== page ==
Carlene Jackson saw the potential of cloud technology early and went on to build a thriving consultancy business with 35 staff. To tie in with Dyslexia Awareness Week, she talks about partnering with Microsoft, staff and apprenticeships and how a ‘learning difficulty’ has made her a better entrepreneur.
“I consider my dyslexia to be a gift that’s helped me in business,” says Carlene Jackson, founder and CEO of Cloud9 Insight. “If you’re dyslexic, you can never truly fail, because you simply accept that succeeding first time may not happen so you’re going to have to find a way around the problem.”
Indeed, many famous and tremendously successful entrepreneurs are or have been dyslexic; Richard Branson, Lord Alan Sugar, Anita Roddick, Walt Disney and Henry Ford were all reportedly diagnosed with the condition. Research suggests dyslexia is disproportionately found among entrepreneurs. “You learn differently, see the world differently and these things are very useful when you’re an entrepreneur,” Jackson adds.
Born in Dublin, Jackson moved to Brighton as a teenager and started out in business aged 17, running a catering franchise in a pub. “I learned the hard way that catering is a tough way to make money,” she says.
Jackson trained as an air traffic controller, but it was at this time she found out she was dyslexic. “Air traffic control isn’t a very good job for a dyslexic like me. If you don’t instruct planes to turn the right direction, they might crash, so I abandoned that idea,” she laughs.
So Jackson entered the corporate world, learned sales at IBM and moved into the growing field of customer relationship management (CRM) software. “My biggest strength is creating a sales and marketing strategy. I’m pretty quick to understand customers, connect with them drive change and help companies set a vision.”
But it was when cloud computing began to emerge that Jackson saw the chance to realise her ambitions and become an entrepreneur. “My brother is a serial entrepreneur, he encouraged me to stop making millions for others and make it for myself. Microsoft, at that time, was getting lots of attention with a cloud-based CRM solution for the UK market, which had previously only been on-premise. I saw there was a big opportunity there, so I seized the moment to start a new business focused on Microsoft Dynamics, and have never looked back since.”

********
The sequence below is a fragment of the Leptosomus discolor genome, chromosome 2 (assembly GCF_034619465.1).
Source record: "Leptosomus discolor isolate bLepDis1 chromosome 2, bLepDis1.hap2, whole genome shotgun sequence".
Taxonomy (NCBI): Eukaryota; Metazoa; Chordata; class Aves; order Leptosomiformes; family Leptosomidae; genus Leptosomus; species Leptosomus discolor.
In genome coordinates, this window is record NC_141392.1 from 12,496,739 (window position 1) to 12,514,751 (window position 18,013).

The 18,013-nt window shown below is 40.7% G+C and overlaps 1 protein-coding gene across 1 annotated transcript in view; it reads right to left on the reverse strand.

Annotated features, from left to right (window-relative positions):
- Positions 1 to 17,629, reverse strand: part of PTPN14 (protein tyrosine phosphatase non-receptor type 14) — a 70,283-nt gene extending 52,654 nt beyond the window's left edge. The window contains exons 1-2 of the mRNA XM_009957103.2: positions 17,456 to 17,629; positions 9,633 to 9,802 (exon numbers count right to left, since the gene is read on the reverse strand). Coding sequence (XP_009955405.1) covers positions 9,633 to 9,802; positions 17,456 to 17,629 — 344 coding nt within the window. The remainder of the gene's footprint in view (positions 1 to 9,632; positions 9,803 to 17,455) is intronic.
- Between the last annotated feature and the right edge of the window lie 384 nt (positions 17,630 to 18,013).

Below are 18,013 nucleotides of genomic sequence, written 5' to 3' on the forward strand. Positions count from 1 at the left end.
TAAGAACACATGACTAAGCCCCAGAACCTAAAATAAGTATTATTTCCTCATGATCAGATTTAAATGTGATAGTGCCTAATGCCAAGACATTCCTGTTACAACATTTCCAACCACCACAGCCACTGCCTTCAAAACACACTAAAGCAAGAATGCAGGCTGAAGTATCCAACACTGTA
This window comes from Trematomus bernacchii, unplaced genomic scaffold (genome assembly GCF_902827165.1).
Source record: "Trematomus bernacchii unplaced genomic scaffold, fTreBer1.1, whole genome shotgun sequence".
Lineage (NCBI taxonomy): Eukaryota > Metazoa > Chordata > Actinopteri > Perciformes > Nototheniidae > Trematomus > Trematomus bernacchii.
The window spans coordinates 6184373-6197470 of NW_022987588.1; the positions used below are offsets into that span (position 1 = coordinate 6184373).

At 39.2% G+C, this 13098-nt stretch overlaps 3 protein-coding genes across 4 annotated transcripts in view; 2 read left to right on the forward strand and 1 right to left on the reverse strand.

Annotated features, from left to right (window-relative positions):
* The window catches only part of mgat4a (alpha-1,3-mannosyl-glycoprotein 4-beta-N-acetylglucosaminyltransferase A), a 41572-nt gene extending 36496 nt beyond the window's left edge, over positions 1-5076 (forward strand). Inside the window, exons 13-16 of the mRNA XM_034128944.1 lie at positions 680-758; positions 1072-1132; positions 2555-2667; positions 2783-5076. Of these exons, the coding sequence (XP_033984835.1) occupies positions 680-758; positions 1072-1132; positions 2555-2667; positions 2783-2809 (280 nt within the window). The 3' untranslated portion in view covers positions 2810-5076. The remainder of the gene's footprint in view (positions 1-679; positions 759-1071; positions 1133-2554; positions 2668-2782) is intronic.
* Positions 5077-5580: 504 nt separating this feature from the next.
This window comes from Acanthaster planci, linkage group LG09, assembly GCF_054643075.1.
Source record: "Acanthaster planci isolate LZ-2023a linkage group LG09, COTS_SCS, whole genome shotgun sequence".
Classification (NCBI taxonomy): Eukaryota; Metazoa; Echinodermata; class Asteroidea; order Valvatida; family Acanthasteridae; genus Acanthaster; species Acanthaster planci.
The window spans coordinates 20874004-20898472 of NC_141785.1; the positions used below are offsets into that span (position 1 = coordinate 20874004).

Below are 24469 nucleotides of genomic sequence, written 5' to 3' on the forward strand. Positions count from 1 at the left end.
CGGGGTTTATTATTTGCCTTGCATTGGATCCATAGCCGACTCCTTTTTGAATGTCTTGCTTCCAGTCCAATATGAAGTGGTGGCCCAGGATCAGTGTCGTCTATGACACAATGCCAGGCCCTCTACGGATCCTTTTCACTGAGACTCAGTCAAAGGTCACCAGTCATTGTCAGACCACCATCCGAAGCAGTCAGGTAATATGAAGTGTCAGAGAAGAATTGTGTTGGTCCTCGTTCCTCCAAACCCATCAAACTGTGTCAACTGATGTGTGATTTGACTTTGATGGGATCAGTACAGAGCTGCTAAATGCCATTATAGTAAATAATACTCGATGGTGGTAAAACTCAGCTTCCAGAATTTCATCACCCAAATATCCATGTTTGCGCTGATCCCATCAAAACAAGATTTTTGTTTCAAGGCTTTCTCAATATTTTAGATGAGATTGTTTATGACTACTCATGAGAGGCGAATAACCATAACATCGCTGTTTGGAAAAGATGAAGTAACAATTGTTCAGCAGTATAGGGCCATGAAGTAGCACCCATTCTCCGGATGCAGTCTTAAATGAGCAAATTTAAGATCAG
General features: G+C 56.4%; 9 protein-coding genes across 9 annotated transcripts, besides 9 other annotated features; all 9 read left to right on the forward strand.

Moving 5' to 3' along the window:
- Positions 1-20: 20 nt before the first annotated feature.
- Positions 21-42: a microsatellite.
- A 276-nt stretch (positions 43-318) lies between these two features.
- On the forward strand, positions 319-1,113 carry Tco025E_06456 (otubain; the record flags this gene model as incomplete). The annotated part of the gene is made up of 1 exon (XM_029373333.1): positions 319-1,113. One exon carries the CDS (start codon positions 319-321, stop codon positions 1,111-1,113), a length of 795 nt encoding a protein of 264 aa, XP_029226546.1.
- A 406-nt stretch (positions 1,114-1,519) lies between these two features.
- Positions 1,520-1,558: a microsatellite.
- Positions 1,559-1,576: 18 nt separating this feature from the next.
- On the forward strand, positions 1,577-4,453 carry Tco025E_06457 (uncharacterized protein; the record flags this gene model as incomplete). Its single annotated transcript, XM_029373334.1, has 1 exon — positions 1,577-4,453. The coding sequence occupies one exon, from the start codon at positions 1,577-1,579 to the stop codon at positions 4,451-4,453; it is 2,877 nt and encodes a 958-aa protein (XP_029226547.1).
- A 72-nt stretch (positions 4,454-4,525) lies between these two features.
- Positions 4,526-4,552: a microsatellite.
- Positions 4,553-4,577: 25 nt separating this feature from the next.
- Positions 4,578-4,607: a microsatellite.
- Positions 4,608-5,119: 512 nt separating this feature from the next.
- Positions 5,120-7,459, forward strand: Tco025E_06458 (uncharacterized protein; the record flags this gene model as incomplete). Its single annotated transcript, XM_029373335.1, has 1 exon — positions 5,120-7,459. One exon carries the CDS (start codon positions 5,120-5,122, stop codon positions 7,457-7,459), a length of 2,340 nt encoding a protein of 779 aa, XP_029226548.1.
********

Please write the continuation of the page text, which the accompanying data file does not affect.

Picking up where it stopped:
Carlene founded Cloud9 Insight in 2010 along with Nigel Ridpath, who she later bought out, and has grown to 35 staff. The company reached £2m turnover in 2019 and has gained over 700 clients. However, there have been a number of challenges along the way. In particular, transitioning from working with enterprise clients to its SME base.
“We sell to small and medium sized businesses and so it’s the owner’s money you are spending. I had to quickly learn how to adjust to this as I had only ever sold to Enterprise clients before.”
Jackson says the company’s close relationship with Microsoft and ability to deliver its solutions has been key. “If you were to call up Microsoft about CRM systems, there’s a very good chance they would refer you to us,” she says.
The development of staff has always been a big driver for Jackson, with her skills winning her several industry awards for company culture and investing in people.
Carlene has recently founded Vantage Academy, a government accredited apprenticeship provider and training business dedicated to developing tech talent.
“I’m proud of the fact that many of the people I have recruited have not worked in the tech sector before and I have coached them to the success they have achieved. I am passionate to help people fulfil their potential and dreams. Now we have created an apprenticeship and training business we are able to do this even more.”
Carlene will be speaking at Generation Jungle, an free, online event for students and young people who are struggling during the pandemic, on Thursday October 8th. Readers can find out more and sign up at: bit.ly/GenerationJungle